So we have a new shift in emphasis right now, and the shift is on viewing people not has a burden or not as just a cost, but viewing them as a resource. Then with the confirmation of Kay James as OPM director, she's breathed new life into the concept of HR or human capital, and it's been a tremendous change in the way of thinking, that people are indeed our best asset in the federal government, and she's been leading that charge and at the forefront of that fight of getting people to recognize throughout government and outside the government that, indeed, federal employees are up to the challenge.

Mr. Lawrence: I'd be curious in your perspective. You grew up in the House and the Senate on the Legislative side, and now you're in the Executive Branch working on the same issues. Could you compare or contrast, the differences, similarities, management styles, approaches to issues?

Mr. Blair: I think in the House and Senate you have a great amount of autonomy for each individual office. Now I'm working in to me what is a large organization, 3,500 people, but if you compare it to the new Department of Homeland Security of 170,000, we're still small. So that was a cultural change for me.

That said, the two bodies of government operate with distinct missions and with distinct styles and differences. Congress's duties are to pass laws. The Executive Branch carries those out. It was interesting, I helped secure the passage of the Long-Term Care legislation, and then I was on the other end helping to carry it out. So you can see you get an interesting perspective of being able to see from the inside what those on the outside don't see, and you sit back and go if I'd only known that when I sat in this other position.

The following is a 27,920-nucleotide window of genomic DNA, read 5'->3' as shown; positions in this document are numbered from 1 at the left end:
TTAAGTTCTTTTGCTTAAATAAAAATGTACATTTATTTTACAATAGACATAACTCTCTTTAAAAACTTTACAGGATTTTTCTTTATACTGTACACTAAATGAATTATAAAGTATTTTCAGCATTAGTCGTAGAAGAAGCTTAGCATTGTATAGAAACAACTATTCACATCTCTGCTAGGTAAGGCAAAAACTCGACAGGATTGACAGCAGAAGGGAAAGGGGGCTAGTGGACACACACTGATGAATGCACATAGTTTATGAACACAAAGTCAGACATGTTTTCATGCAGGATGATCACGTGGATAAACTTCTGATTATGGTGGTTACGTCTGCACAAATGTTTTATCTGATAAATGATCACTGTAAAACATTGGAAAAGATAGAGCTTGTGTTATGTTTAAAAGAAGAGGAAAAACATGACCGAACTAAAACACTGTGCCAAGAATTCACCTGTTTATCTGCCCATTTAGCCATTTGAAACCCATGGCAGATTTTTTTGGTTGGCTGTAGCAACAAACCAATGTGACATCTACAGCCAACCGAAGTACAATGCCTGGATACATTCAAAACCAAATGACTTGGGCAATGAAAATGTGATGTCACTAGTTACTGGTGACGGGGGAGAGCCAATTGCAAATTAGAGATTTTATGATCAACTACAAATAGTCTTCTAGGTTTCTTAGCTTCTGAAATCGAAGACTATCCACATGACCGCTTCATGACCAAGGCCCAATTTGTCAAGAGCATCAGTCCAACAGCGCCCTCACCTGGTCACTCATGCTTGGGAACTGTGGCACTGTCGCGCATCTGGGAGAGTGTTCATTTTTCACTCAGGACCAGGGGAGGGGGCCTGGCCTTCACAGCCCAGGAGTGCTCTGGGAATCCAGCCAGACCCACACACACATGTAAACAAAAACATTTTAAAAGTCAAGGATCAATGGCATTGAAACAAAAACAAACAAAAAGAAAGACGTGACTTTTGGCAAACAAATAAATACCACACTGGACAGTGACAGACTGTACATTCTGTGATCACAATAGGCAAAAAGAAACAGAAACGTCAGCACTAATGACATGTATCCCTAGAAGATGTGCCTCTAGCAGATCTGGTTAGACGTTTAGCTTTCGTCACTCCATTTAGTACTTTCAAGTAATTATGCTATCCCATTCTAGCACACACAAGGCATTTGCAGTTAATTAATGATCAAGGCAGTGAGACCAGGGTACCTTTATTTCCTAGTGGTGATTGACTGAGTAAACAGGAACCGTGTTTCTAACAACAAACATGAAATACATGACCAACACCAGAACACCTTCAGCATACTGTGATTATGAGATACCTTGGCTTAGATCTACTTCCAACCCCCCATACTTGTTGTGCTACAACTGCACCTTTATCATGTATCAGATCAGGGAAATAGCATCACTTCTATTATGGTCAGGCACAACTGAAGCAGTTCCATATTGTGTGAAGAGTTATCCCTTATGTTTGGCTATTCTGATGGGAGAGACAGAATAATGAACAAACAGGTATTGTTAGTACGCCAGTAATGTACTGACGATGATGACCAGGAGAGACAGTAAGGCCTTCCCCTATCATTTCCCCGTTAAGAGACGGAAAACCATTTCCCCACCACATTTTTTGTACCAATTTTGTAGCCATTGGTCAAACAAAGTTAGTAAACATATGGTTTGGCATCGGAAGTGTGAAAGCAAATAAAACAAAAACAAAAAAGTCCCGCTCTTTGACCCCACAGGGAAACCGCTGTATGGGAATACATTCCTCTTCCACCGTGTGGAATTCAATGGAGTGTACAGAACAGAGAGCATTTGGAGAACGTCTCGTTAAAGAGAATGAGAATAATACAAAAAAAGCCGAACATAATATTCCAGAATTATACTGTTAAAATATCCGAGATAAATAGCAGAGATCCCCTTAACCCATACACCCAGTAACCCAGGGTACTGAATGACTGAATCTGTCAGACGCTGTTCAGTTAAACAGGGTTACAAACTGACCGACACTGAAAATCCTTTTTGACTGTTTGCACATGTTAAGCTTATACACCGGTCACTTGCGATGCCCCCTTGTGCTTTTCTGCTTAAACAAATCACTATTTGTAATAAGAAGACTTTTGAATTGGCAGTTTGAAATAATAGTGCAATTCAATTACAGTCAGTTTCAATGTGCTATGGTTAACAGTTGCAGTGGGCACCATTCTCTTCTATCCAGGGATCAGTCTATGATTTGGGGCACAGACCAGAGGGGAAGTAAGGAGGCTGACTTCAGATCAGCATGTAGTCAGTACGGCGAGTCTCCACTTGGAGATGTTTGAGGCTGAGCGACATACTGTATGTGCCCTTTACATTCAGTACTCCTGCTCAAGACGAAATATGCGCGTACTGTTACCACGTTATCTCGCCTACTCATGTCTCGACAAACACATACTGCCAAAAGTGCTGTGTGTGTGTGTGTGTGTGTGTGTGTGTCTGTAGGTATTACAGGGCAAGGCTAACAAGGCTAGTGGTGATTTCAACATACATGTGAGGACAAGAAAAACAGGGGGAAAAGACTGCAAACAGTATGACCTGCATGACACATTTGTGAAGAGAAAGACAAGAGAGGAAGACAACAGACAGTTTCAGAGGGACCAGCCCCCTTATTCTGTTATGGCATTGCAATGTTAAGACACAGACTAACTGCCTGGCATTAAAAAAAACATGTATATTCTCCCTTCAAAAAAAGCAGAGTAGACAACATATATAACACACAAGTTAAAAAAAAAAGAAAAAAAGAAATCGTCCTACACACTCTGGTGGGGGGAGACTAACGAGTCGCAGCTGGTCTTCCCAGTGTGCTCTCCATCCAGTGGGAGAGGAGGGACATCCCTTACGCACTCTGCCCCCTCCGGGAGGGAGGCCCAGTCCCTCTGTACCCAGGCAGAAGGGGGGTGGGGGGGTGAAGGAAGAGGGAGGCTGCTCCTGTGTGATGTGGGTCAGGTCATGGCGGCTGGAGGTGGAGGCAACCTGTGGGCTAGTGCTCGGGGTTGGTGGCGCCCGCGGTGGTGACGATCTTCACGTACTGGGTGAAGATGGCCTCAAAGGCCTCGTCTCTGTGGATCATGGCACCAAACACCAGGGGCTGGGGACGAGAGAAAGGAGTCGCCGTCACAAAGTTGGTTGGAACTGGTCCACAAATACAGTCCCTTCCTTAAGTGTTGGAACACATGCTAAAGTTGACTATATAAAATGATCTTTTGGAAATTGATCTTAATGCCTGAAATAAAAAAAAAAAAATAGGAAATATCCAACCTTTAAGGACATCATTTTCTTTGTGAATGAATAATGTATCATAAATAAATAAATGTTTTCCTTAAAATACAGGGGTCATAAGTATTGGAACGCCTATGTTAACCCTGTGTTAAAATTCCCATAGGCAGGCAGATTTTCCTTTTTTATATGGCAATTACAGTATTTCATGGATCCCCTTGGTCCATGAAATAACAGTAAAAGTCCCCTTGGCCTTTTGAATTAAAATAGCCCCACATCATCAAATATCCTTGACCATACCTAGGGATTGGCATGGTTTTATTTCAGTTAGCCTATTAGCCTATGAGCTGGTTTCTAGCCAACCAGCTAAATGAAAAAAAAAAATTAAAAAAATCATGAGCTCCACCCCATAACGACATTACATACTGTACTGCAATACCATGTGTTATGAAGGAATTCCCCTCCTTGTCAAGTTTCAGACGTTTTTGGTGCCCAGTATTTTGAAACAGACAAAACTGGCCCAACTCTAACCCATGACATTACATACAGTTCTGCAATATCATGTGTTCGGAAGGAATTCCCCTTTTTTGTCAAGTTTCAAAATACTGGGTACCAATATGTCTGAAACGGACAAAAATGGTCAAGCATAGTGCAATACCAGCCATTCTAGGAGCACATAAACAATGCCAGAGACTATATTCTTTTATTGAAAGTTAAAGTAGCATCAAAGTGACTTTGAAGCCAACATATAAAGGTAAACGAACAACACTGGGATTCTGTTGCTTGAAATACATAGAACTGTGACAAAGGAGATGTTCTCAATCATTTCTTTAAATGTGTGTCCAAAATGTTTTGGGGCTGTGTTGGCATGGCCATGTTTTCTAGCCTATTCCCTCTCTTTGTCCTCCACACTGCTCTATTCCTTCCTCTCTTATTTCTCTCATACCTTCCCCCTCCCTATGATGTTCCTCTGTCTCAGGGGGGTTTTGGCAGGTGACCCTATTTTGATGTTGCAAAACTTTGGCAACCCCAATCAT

That said, I think it gives you a well-roundedness that not everyone has that opportunity to have, and it's been a phenomenal experience this last year and a half.

Mr. Lawrence: That's a good stopping point. Rejoin us in a few minutes as we continue our conversation with Dan Gregory Blair of OPM. What are the management challenges of standing up a new department? We'll ask Dan to tell us how OPM is working with the Department of Homeland Security when The Business of Government Hour returns.